Financial Burden of Liver Transplant vs Resection for Hepatocellular Carcinoma

N. Skill, James Butler, Daniel C. O'Brien, Joshua K. Kays, Chandrashekar Kubal, Suthat Liangpunsakul, Nehal Ninad, Mary Maluccio

Research output: Contribution to journalArticle

Abstract

BACKGROUND: Liver transplant and liver resection are surgical treatments for hepatocellular carcinoma (HCC) performed with curative intent. While liver transplant provides longer survival when compared to resection, the financial burden on patients and payors is significantly greater. With the increase in health care costs and the emergence of high deductible insurance policies that increase out of pocket deductibles for patients, assessment of value-based treatment is warranted. METHODS: We compiled total billable events from diagnosis of HCC through resection (N = 20) or transplant (N = 24) to death or last reported encounter from January 2011 to December 2012. RESULTS: Patients with HCC receiving resection had a model of end stage liver disease of 10.2 ± 1.2, survival 652 days (3-1, 167 days), and billable encounters of $316,873 ($2904/day). HCC patients receiving a liver transplant had a greater liver injury (model of end stage liver disease of 19.2 ± 3.7), longer survival (1579 days), and higher billable encounters, $740,714 ($2889/day). The surgical procedure represented the largest cost category (28% and 26% resection vs transplant, respectively). The cost effectiveness of treatment was directly proportional to length of survival. In resection, patients who survived >30 days (85%) cost per day dropped to $432. Transplant patients who survived >2 years (75%) saw the cost per day drop to $462. CONCLUSION: The relative financial burdens of liver resection vs liver transplant for treating HCC are comparable in patients who survive beyond a certain threshold. Transplant patients survived longer, and survival beyond 2 years makes this approach cost effective. In a health care climate aiming to contain costs and evaluate value-based treatment paradigms, expected survival and financial burden should be included in the treatment decision analysis.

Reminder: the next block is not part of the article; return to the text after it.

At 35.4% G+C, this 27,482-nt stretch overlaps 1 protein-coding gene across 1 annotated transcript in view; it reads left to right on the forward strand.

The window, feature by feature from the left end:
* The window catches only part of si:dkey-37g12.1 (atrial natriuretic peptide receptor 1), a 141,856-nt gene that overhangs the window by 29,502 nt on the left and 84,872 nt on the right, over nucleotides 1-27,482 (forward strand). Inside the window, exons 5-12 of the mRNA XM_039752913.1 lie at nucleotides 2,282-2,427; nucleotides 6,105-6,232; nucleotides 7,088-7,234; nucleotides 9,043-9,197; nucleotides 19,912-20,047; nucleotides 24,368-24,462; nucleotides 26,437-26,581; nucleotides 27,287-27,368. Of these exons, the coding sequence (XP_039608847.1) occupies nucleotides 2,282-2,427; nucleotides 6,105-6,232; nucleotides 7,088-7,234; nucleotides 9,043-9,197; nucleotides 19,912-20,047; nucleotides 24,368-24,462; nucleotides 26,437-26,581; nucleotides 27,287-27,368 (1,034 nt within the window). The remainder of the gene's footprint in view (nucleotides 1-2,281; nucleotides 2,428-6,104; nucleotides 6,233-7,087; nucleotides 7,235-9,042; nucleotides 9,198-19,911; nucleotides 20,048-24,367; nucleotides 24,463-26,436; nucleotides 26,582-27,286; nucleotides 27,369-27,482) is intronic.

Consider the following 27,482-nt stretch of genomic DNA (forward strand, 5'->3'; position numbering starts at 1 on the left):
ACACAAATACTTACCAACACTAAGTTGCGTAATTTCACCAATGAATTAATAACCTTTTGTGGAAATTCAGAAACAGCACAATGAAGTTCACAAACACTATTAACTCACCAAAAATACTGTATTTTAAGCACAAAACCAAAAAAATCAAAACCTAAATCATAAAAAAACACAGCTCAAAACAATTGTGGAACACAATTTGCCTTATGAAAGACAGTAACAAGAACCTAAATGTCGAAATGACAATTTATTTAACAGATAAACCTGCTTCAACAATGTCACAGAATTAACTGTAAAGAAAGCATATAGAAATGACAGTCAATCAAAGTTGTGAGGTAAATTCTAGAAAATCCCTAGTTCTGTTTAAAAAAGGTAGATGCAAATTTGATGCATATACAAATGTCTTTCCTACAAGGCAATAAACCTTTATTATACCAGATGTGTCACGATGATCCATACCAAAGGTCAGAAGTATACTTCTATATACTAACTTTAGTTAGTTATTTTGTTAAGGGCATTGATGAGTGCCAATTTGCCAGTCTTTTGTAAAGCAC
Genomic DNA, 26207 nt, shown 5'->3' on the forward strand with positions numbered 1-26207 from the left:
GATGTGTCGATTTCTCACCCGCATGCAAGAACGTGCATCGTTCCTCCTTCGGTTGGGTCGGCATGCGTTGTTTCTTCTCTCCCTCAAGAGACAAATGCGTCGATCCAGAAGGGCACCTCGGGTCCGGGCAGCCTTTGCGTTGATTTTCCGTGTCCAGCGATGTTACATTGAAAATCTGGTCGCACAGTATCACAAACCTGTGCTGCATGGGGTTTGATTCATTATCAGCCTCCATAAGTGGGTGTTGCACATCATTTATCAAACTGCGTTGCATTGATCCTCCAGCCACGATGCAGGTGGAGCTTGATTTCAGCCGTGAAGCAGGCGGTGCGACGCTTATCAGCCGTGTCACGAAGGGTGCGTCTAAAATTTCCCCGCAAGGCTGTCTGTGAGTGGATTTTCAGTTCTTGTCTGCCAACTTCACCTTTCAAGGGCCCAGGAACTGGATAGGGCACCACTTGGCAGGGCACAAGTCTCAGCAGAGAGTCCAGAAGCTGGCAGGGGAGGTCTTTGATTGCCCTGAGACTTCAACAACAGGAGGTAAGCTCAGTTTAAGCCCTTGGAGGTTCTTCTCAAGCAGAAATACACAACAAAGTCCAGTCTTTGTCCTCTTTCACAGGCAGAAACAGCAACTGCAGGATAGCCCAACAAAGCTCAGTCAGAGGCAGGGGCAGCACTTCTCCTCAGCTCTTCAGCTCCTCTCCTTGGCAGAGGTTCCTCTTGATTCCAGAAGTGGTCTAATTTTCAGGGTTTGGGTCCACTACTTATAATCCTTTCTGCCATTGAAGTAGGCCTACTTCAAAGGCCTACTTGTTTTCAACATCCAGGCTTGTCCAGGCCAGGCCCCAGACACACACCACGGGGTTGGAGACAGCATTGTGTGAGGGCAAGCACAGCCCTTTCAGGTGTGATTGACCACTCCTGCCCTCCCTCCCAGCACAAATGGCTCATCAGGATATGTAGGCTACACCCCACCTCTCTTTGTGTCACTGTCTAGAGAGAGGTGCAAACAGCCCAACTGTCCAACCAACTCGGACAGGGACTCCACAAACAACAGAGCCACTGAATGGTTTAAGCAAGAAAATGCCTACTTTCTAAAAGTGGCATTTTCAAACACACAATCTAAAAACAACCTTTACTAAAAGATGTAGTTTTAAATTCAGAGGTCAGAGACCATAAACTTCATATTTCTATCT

Original languageEnglish (US)
Pages (from-to)1907-1912
Number of pages6
JournalTransplantation proceedings
Volume51
Issue number6
DOIs
StatePublished - Jul 1 2019

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Hepatocellular Carcinoma
Transplants
Liver
Survival
Costs and Cost Analysis
Deductibles and Coinsurance
End Stage Liver Disease
Therapeutics
Decision Support Techniques
Insurance
Climate
Health Care Costs
Cost-Benefit Analysis
Delivery of Health Care
Wounds and Injuries

ASJC Scopus subject areas

  • Surgery
  • Transplantation

Cite this

Financial Burden of Liver Transplant vs Resection for Hepatocellular Carcinoma. / Skill, N.; Butler, James; O'Brien, Daniel C.; Kays, Joshua K.; Kubal, Chandrashekar; Liangpunsakul, Suthat; Ninad, Nehal; Maluccio, Mary.

In: Transplantation proceedings, Vol. 51, No. 6, 01.07.2019, p. 1907-1912.

Research output: Contribution to journalArticle

Skill, N. ; Butler, James ; O'Brien, Daniel C. ; Kays, Joshua K. ; Kubal, Chandrashekar ; Liangpunsakul, Suthat ; Ninad, Nehal ; Maluccio, Mary. / Financial Burden of Liver Transplant vs Resection for Hepatocellular Carcinoma. In: Transplantation proceedings. 2019 ; Vol. 51, No. 6. pp. 1907-1912.
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abstract = "BACKGROUND: Liver transplant and liver resection are surgical treatments for hepatocellular carcinoma (HCC) performed with curative intent. While liver transplant provides longer survival when compared to resection, the financial burden on patients and payors is significantly greater. With the increase in health care costs and the emergence of high deductible insurance policies that increase out of pocket deductibles for patients, assessment of value-based treatment is warranted. METHODS: We compiled total billable events from diagnosis of HCC through resection (N = 20) or transplant (N = 24) to death or last reported encounter from January 2011 to December 2012. RESULTS: Patients with HCC receiving resection had a model of end stage liver disease of 10.2 ± 1.2, survival 652 days (3-1, 167 days), and billable encounters of $316,873 ($2904/day). HCC patients receiving a liver transplant had a greater liver injury (model of end stage liver disease of 19.2 ± 3.7), longer survival (1579 days), and higher billable encounters, $740,714 ($2889/day). The surgical procedure represented the largest cost category (28{\%} and 26{\%} resection vs transplant, respectively). The cost effectiveness of treatment was directly proportional to length of survival. In resection, patients who survived >30 days (85{\%}) cost per day dropped to $432. Transplant patients who survived >2 years (75{\%}) saw the cost per day drop to $462. CONCLUSION: The relative financial burdens of liver resection vs liver transplant for treating HCC are comparable in patients who survive beyond a certain threshold. Transplant patients survived longer, and survival beyond 2 years makes this approach cost effective. In a health care climate aiming to contain costs and evaluate value-based treatment paradigms, expected survival and financial burden should be included in the treatment decision analysis.",